(This column is posted at www.StevenSavage.com, Steve’s Tumblr, and Pillowfort. Find out more at my newsletter, and all my social media at my linktr.ee)
A lot of people are moving to Mastodon, which means many people have opinions about Mastodon. I wished to share my own here because we’ve got to ask hard questions about our social media use and how it’s consolidated in a few hands. Mastodon promises to be part of the solution.
First, though you probably know this, Mastodon is an open-source Twitter-like system made of multiple private servers. Networked (federated) together by open protocols, you get the whole Twitter micro-blogging experience without central ownership. People and servers can block various instances, which helps to (mostly) cut down on bad actors. Other software and sites – many substitutes for Big Social Media – integrate into this “Fediverse” so it’s well worth exploring.
Me, I created a membership on the big server Mastodon.social, but plan to move to a specialty server at some point. That’s one of the neat things – you can move memberships between servers. I have no problem with Mastodon.social – I just want to find a community to be part of.
MY ADVICE: Just find a reliable server and open something. Move later.
Speaking of support, most Mastodon servers are obviously private and privately funded. Many have patreons, use Ko-fi, etc. for funding. This is great as you (or your server owner) are independent, but it also means that you should be ponying up the money.
MY ADVICE: Join the Mastodon main patreon and fund them, and then fund the server you’re on. Be part of the community.
Because there are many separate servers, Mastodon’s larger federated universe (fediverse) is a collection of connected communities. This makes it more stable as there’s no centralization, but also I’ve found it cultivates communities. Servers usually have a specific purpose to support an interest, community, industry, or geographic region. Communities can self-regulate (or get blocked), people can find specific interests easier, and tighter bonds are created.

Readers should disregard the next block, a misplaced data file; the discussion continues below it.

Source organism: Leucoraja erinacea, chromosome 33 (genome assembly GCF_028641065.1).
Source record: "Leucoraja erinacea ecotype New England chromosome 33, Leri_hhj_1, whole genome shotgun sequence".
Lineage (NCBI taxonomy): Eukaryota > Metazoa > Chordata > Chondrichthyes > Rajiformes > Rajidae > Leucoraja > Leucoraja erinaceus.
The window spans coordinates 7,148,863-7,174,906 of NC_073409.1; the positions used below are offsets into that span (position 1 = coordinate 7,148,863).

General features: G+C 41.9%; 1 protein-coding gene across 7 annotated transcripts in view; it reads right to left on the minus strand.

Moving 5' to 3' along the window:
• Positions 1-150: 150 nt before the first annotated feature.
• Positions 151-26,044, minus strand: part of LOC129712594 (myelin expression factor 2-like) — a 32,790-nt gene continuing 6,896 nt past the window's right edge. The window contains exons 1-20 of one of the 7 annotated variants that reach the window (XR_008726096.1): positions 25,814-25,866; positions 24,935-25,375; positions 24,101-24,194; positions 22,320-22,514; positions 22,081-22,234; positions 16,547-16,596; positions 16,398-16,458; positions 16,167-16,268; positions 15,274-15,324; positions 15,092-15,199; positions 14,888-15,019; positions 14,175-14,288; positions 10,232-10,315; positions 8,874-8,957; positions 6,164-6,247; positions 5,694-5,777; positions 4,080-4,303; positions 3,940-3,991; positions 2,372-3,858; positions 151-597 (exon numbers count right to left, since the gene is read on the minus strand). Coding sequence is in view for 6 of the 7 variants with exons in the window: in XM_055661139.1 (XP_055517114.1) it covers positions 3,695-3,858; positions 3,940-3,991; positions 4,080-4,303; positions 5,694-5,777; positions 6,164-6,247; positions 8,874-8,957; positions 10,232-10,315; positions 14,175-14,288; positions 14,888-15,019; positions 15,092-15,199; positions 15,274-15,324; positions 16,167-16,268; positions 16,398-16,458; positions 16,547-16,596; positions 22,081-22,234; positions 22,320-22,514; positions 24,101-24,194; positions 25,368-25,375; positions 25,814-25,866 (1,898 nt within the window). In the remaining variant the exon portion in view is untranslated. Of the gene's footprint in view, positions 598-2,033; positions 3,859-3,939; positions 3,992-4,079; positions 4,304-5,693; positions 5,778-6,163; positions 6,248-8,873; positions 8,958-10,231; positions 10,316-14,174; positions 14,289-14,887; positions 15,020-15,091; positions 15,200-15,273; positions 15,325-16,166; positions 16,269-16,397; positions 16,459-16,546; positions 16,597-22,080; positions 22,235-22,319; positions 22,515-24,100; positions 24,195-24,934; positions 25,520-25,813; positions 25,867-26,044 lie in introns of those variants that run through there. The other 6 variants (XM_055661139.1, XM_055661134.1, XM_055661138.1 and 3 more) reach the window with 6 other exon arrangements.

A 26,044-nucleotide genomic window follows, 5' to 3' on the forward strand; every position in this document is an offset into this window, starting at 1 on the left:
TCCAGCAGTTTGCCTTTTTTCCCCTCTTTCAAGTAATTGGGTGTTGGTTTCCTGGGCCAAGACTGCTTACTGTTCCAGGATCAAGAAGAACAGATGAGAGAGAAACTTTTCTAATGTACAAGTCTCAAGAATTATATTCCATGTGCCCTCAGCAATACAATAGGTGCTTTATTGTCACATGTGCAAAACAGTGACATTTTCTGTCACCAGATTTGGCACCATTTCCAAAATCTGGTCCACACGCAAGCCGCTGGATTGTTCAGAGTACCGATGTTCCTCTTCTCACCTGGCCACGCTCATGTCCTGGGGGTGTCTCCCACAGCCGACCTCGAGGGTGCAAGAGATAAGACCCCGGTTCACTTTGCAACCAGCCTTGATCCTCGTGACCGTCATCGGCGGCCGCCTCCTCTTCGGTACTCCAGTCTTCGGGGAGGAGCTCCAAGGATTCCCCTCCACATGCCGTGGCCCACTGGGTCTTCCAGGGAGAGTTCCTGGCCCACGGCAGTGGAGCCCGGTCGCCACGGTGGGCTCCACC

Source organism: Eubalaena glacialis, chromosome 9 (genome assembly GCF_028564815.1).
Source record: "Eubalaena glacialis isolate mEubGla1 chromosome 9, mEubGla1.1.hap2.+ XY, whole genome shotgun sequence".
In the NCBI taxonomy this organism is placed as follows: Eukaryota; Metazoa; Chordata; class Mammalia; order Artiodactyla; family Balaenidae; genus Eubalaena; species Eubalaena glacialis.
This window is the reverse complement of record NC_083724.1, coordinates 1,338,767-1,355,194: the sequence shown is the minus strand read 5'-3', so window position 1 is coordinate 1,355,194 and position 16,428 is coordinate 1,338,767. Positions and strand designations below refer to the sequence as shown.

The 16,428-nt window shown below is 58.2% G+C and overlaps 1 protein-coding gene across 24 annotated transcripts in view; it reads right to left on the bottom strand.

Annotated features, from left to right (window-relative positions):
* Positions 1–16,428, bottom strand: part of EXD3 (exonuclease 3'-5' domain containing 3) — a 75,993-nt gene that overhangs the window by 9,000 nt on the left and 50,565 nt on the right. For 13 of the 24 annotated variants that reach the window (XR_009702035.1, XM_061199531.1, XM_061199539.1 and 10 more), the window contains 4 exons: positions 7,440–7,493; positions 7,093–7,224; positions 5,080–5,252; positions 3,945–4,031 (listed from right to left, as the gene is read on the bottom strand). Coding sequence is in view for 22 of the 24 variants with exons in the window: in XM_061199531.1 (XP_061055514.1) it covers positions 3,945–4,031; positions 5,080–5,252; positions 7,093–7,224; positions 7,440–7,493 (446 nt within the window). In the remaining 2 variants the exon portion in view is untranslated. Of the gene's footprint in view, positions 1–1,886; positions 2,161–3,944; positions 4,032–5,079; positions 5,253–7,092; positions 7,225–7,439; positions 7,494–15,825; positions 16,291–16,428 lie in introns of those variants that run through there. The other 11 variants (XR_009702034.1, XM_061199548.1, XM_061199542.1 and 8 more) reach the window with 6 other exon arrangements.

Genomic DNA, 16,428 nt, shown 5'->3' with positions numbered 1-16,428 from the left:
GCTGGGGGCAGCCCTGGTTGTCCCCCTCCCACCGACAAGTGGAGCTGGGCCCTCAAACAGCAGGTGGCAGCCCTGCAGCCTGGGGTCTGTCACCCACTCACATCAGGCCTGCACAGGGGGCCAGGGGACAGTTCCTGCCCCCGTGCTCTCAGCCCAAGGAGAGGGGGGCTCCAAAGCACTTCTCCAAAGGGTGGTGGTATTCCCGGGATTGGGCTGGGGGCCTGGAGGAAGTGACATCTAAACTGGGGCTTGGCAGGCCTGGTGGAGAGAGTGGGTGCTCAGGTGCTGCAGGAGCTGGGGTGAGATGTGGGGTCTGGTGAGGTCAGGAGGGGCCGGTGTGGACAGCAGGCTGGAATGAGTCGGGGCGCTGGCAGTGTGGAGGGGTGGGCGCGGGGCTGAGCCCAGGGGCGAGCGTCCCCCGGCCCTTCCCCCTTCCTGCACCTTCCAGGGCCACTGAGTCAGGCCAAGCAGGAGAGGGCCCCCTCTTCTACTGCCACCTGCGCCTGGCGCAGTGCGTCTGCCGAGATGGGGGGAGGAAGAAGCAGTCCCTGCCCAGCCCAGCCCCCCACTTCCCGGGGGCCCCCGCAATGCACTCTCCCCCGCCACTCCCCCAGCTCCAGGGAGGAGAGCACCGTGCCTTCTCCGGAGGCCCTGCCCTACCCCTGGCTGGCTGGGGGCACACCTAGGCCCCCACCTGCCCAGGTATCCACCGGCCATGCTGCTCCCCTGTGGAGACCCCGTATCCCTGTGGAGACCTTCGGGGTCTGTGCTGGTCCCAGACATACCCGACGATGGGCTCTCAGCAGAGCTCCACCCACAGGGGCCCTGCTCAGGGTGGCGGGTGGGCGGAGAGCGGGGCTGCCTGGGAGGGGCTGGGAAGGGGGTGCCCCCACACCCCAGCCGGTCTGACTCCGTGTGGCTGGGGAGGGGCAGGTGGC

MY ADVICE: After you join, start following people and checking out servers to look for interests. Be part of your community.
You have to cultivate your experience on Mastodon – which is good because there’s no algorithm trying to make you angry or get you to buy pants. There’s no trending items being thrown in your face due to computations, and virality only happens due to people promoting stuff. Freed of the mathematics of engagements, you get out of it what you put into it. Follow people, use lists, promote Toots, and employ (and search for hashtags) to get what you want.
MY ADVICE: Really explore the tools Mastodon has to manage your experience and employ them all.
Finally, I found you have to approach Mastodon with asking what you really want out of it* One of the problems with Twitter was people were on Twitter as everyone else was on there. Mastodon, with it’s many communities and people-driven connections, requires you to ask what your purpose is and find the best people, servers, and hashtags to reach it.
MY ADVICE: Ask what you really wanted Twitter for, what you want out of social media, and then approach Mastodon with purpose. You might even find you were on Twitter “just do it” and have to do some deep analysis (and possibly therapy)
Is Mastodon worth it? For me the answer is hell yes! Mastodon forced me to think of my goals, but then I found it was easy to find and build communities as the distractions of Twitter weren’t there. Moderation was better than I expected because I expected none and though there are problems I’m at least seeing real discussions of real solutions people can implement. It’s also nice to be part of something growing.
Plus freed of trending topics and the chaos of Twitter, I honestly feel more relaxed. Like many, I think maybe I was on Twitter to be on Twitter more than I admitted.
See you on Mastodon.